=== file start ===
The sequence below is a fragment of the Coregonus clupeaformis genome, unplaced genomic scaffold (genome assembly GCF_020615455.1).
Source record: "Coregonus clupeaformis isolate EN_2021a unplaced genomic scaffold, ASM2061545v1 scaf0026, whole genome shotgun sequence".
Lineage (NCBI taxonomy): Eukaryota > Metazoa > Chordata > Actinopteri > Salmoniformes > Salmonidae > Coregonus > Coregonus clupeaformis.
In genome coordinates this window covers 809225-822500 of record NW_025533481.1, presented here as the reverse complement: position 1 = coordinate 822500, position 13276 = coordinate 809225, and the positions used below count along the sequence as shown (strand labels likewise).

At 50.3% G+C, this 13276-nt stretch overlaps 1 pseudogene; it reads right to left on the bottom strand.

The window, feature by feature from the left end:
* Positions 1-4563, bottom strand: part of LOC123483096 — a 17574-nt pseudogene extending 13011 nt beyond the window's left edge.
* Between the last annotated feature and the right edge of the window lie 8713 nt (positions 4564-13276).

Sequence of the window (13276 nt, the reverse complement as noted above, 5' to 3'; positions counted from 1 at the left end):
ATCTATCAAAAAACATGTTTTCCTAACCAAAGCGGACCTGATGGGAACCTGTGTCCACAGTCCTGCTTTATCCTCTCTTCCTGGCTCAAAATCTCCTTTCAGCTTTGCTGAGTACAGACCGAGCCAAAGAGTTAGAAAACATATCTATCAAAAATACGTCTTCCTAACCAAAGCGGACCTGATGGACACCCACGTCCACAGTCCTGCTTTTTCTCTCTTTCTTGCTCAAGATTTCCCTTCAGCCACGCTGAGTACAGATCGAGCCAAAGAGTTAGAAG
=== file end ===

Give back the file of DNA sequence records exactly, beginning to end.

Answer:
The sequence below is a fragment of the Coregonus clupeaformis genome, unplaced genomic scaffold (genome assembly GCF_020615455.1).
Source record: "Coregonus clupeaformis isolate EN_2021a unplaced genomic scaffold, ASM2061545v1 scaf0026, whole genome shotgun sequence".
Lineage (NCBI taxonomy): Eukaryota > Metazoa > Chordata > Actinopteri > Salmoniformes > Salmonidae > Coregonus > Coregonus clupeaformis.
In genome coordinates this window covers 809225-822500 of record NW_025533481.1, presented here as the reverse complement: position 1 = coordinate 822500, position 13276 = coordinate 809225, and the positions used below count along the sequence as shown (strand labels likewise).

At 50.3% G+C, this 13276-nt stretch overlaps 1 pseudogene; it reads right to left on the bottom strand.

The window, feature by feature from the left end:
* Positions 1-4563, bottom strand: part of LOC123483096 — a 17574-nt pseudogene extending 13011 nt beyond the window's left edge.
* Between the last annotated feature and the right edge of the window lie 8713 nt (positions 4564-13276).

Sequence of the window (13276 nt, the reverse complement as noted above, 5' to 3'; positions counted from 1 at the left end):
ATCTATCAAAAAACATGTTTTCCTAACCAAAGCGGACCTGATGGGAACCTGTGTCCACAGTCCTGCTTTATCCTCTCTTCCTGGCTCAAAATCTCCTTTCAGCTTTGCTGAGTACAGACCGAGCCAAAGAGTTAGAAAACATATCTATCAAAAATACGTCTTCCTAACCAAAGCGGACCTGATGGACACCCACGTCCACAGTCCTGCTTTTTCTCTCTTTCTTGCTCAAGATTTCCCTTCAGCCACGCTGAGTACAGATCGAGCCAAAGAGTTAGAAG